Exclusive Interview with MARTIN PARR

Exclusive Interview with
MARTIN PARR
PRESIDENT OF MAGNUM PHOTOS INTERNATIONAL
by Allan Kliger

MAGNUM PHOTOS INTERNATIONAL

MAGNUM PHOTOS INTERNATIONAL

 Father & son, Brian & Ross Cartwright, Griffin Woodhouse Ltd, chain makers, the Black Country, Cradley Heath, Sandwell, England, 2010. Copyrighted © Martin Parr / Magnum Photos. All rights reserved

Father & son, Brian & Ross Cartwright, Griffin Woodhouse Ltd, chain makers, the Black Country, Cradley Heath, Sandwell, England, 2010.
Copyrighted © Martin Parr / Magnum Photos.
All rights reserved

Martin Parr, born May 23, 1952, has become one of the leading photographers of our generation.
He became a documentary photographer at the age of fourteen. He cites his grandfather, George Parr, an amateur photographer and fellow of the Royal Photographic Society, as an early influence.
Since that time, Martin Parr has worked on numerous photographic projects. He has developed an international reputation for his innovative imagery, his oblique approach to social documentary, and his input to photographic culture within the UK and abroad.
In 1994 he became a full member of the Magnum Photographic Cooperative, and has served as President of Magnum Photos International since 2013.
He is known for publishing an enormous number of photography books (Over 100 books of his own work and has edited another 30), guest curator of the New Typologiesexhibition at the 2008 New York Photo festival, guest curator of the 2010 Brighton Photo Biennial, as well as serving as guest artistic director for the 2004 Rencontres d’Arles festival of photography.
Parr’s work is held in respected collections of the Victoria and Albert Museum, London, Tate, London, and in the Art Institute of Chicago, Chicago, IL.
Martin was awarded the Lucie Award for Achievement in Documentary Photography in 2014, Recognition for Significant Contribution in the Field of Visual Arts by the Royal Academy of Arts, London, in 2016, and the Outstanding Contribution to Photography prize by the World Photography Organisation in 2017.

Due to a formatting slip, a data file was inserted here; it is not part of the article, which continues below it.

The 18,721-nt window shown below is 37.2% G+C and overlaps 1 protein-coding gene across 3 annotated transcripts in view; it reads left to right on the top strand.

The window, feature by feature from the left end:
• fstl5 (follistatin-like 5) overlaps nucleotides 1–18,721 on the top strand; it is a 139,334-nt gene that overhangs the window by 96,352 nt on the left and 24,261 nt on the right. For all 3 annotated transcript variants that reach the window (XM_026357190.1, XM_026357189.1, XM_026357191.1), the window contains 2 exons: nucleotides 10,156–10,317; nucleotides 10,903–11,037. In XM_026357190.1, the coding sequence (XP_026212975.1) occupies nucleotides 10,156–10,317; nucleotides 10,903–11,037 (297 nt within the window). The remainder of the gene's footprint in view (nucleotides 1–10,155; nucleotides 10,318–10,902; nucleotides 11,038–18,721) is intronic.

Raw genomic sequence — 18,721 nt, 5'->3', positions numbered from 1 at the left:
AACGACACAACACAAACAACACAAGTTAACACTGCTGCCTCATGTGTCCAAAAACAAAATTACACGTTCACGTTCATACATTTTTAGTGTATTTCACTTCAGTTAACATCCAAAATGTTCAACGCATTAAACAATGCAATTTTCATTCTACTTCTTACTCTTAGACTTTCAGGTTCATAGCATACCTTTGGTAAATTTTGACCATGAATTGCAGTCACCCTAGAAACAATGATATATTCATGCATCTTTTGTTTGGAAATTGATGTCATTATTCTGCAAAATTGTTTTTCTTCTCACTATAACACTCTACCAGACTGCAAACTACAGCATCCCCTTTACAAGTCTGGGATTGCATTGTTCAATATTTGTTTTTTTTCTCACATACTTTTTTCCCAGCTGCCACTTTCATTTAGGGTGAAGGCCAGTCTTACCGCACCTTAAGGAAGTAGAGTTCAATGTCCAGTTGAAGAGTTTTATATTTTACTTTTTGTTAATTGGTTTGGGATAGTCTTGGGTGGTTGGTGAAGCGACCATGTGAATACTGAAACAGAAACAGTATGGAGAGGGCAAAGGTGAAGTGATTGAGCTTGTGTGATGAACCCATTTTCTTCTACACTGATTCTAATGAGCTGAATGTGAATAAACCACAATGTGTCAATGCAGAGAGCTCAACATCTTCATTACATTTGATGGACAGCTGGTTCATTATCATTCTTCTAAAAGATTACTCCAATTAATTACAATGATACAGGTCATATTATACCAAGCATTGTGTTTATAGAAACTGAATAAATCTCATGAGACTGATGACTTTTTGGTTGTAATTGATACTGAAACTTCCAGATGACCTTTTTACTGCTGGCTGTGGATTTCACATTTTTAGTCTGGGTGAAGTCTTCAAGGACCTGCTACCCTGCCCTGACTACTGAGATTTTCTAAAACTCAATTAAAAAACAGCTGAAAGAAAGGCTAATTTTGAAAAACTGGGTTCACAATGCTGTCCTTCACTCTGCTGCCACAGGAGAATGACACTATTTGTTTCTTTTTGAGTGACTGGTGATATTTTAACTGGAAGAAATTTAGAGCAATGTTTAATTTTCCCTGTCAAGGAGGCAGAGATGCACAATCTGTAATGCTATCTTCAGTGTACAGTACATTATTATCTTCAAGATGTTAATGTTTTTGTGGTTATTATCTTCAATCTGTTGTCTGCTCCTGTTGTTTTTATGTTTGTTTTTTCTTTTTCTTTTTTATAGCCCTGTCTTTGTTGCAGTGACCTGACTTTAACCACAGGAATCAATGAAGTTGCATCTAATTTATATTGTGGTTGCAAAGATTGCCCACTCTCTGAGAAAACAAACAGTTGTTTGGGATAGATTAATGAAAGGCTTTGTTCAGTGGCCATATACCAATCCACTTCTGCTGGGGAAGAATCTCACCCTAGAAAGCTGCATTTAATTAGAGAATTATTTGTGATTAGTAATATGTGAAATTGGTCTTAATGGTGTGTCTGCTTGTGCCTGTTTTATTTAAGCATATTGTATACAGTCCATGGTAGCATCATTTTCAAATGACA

In 2013 Parr was appointed professor of photography at Ulster University in Belfast, and he still enjoys teaching students from all over the world and sharing his vast knowledge and experience.
We are very honored to feature an Interview with one of the greatest photographers of our time, a remarkable man, who made an extraordinary impact on the photography world!

Cranley Martin, Greenwood Stell corduroy, Mytholmroyd, West Yorkshire, England, 1976. Copyrighted © Martin Parr / Magnum Photos. All rights reserved

Cranley Martin, Greenwood Stell corduroy, Mytholmroyd, West Yorkshire, England, 1976.
Copyrighted © Martin Parr / Magnum Photos.
All rights reserved


A Disclaimer:
I screwed up.
Big time.
And, like I tell my kids, it’s always best to just come clean.

Lord Savile on the Glorious Twelfth, the first day of grouse-shooting season, Hebden Bridge, Calderdale, West Yorkshire, England, 1975-1980. Copyrighted © Martin Parr / Magnum Photos. All rights reserved

Lord Savile on the Glorious Twelfth, the first day of grouse-shooting season, Hebden Bridge, Calderdale, West Yorkshire, England, 1975-1980.
Copyrighted © Martin Parr / Magnum Photos.
All rights reserved

“First the good news – Martin was an absolute delight to interview. For someone who does about two interviews a day, gets asked to be interviewed more times than he can remember to the point of having to say no to most such requests, he was about as real and personal as one could get. Engaging, funny, insightful, aware, candid, knowledgeable.
In fact, I was blown away by just how knowledgeable he was, by the breadth and extent of his awareness of what was happening in the photo world today, of new cutting-edge photographers and processes, and of his executive awareness, vision and foresight of what might be needed to bring Magnum into its next chapter of history yet to be written. Our interview really was more of a free flowing, freewheeling discussion, entertaining as often as it was informative, than a formal Q&A. Serious undertones to be sure, yet the humanity of the man, his honest and self-effacing ability to identify and see in the world around him that which affects us all was palpable and inspiring.

One could see in his eyes and face (the interview was done over skype as martin was in Bristol and I in Toronto) a warmth and curiosity that I found surprising. He was happy to be engaged in discussion, to be considering questions of the day both big and small, and to have the opportunity to have his views out there for others to consider. He was aware that time was fleeting, time in the larger sense of his mortality and aging and his need to be even more productive than ever while he still was able.
Life wasn’t a dress rehearsal for this man, and it came through loud and clear. He was honest and self-effacing, sharing that he likely shot more garbage than anyone, yet when asked specifically about his photography he was serious, and his intent when shooting was clear and evident in his words and his expression.
There didn’t seem anything measured in what he said; he simply said what he thought and left it out there to be considered, or not. When asked about his teaching, I could see that it meant something for him to inspire others to similarly take their work seriously, to have intent and purpose, to know what they were shooting and why, and to go for the heart of the matter with understanding and commitment. There didn’t seem time for half measures with Martin.